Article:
Football must brace for a “significant impact” to its finances if gambling advertising is restricted or banned, an industry boss has said.

The Government is gathering evidence as part of its review of the 2005 Gambling Act, and Sports Minister Nigel Huddleston said last year action would be taken if there is “evidence of harm” caused by betting sponsorship and advertising.

Neil Banbury, the UK general manager of the Kindred group which includes 32Red which is the shirt sponsor for Derby, Middlesbrough, Preston and Scottish giants Rangers, believes a sport already badly affected by the coronavirus pandemic would suffer greatly if advertising and sponsorship was outlawed.

“Especially in the Football League, the sponsors and principal partnerships that are there, that’s a big part of a club’s commercial income,” he said.

“Clearly, there are other industries that can get involved but there’s also a price point at which these sponsorship deals get done. Ultimately, if the buyers in that market gets heavily restricted then the price will go down.

“So clubs will be facing reduced income streams at a time where they’ve got plenty of income stream challenges outside of the sponsorship, world so there’s potential for significant impact.”

He did suggest that there could be scope to legislate against companies which advertise within English football but have no UK customer base, such as those based in the Far East.

“The vast majority of money which is spent in the Premier League on the shirt front is coming from businesses that have no interest in the UK customer and that, in the Premier League income terms, feels like an area where we might find some moderation to get this relationship to a better point,” he said.

“In reality you should have either a UK customer base or serious intentions to develop a UK customer base if you’re advertising within UK football.

“To some extent we would welcome some intervention or some changing in the rules. There should be a much higher bar for being able to get involved in such a visible property within the UK.

“The vast majority of brands sponsoring the Premier League don’t have a UK business, have no interest in UK consumers. That has created the toxicity around the debate when actually what we should be talking about is a high bar to get involved.”

Banbury says shirt sponsorship is vital to promoting responsible gambling and points out that all 32Red logos this season include slogans promoting that idea.

Kindred has opened its books and estimates that only four per cent of its revenue is derived from what it terms ‘high-risk’ gamblers, those who its algorithms indicate may be displaying addictive behaviours.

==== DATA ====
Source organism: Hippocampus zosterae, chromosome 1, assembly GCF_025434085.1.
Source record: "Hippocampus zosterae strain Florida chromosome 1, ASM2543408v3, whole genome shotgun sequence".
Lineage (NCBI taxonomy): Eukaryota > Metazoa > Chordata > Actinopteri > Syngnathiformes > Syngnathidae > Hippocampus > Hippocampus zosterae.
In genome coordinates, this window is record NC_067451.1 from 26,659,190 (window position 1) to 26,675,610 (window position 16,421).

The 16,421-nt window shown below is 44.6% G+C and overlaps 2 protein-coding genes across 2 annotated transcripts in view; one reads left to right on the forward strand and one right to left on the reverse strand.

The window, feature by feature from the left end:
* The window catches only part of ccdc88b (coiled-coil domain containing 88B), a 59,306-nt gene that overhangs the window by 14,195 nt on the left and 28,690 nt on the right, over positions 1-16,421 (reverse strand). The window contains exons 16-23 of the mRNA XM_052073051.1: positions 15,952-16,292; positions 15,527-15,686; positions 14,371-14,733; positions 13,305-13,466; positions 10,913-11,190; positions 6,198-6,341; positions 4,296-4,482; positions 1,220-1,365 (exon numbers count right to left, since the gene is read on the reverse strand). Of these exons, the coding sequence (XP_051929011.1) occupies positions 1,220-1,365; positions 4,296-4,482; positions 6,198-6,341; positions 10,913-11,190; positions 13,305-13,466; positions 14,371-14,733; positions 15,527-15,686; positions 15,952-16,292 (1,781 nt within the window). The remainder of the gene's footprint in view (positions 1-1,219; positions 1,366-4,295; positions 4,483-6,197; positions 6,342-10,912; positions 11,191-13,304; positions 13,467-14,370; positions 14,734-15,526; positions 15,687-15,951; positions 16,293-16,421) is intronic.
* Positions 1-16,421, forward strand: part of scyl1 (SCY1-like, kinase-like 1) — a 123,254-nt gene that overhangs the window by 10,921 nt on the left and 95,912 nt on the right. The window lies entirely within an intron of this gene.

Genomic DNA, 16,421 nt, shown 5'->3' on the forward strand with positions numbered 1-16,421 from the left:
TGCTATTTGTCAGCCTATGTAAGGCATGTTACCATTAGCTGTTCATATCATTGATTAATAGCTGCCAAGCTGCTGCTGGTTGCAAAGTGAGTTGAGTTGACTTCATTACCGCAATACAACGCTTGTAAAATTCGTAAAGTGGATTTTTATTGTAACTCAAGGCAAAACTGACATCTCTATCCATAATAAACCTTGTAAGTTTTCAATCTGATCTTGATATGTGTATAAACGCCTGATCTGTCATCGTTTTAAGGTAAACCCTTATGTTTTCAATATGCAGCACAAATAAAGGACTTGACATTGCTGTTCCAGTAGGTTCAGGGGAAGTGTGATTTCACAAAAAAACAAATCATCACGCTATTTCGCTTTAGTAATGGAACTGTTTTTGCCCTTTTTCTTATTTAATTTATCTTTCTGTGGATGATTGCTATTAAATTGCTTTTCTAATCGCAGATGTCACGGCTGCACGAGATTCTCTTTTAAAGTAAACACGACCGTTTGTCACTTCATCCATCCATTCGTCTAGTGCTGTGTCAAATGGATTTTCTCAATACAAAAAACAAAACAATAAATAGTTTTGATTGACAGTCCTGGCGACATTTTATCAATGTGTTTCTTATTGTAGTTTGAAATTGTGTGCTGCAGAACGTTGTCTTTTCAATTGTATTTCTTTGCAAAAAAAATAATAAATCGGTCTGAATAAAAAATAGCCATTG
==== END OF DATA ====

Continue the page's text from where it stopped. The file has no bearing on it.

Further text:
Its target is to reduce that to zero by 2023 and instead earn its income from “sustainable” and sensible gambling. Kindred will submit the evidence it has gathered to the Government review.

A study published last week led by academics at Oxford and Warwick universities found individuals were a third more likely to miss a mortgage payment even if they spent just 3.6 per cent of income on gambling, with this likelihood escalating rapidly the more someone gambled.

It also found substantially increased mortality rates at the highest levels of gambling. A person gambling 30 per cent of their overall monthly spend was a 37 per cent more likely to die within five years than a non-gambler while even at 10 per cent of spend, there was a 12 per cent increased risk of death in the same period.

Banbury said Kindred’s early detection systems allow them to interact with customers acting in ways perceived to be risky, and over three-quarters of those alter their behaviour on the back of that interaction.

However, the industry still does not have the ability to impose a ban on a customer which would extend across the sector, meaning that people must be relied upon to self-exclude using services such as GamStop.

Labour’s Carolyn Harris says shirt sponsorship normalises gambling
Labour’s Carolyn Harris says shirt sponsorship normalises gambling (Ben Birchall/PA)

Carolyn Harris, the Labour MP who chairs the Gambling Related Harm All Party Parliamentary Group, has previously told PA the appearance of betting company logos on shirts “normalises” gambling to children.

“It’s subliminal isn’t it? Even though you might have a whistle-to-whistle ban, you still get logos around the stadium, you see it on the shirts continually,” she said.

“From a very, very early age we’ve normalised the association between football and gambling. This is where we get this problem in later life.

“Young people grow up believing to become involved in gambling is completely normal without knowing anything about the consequences of when it crosses that line.”

The Government’s call for evidence runs until the end of March.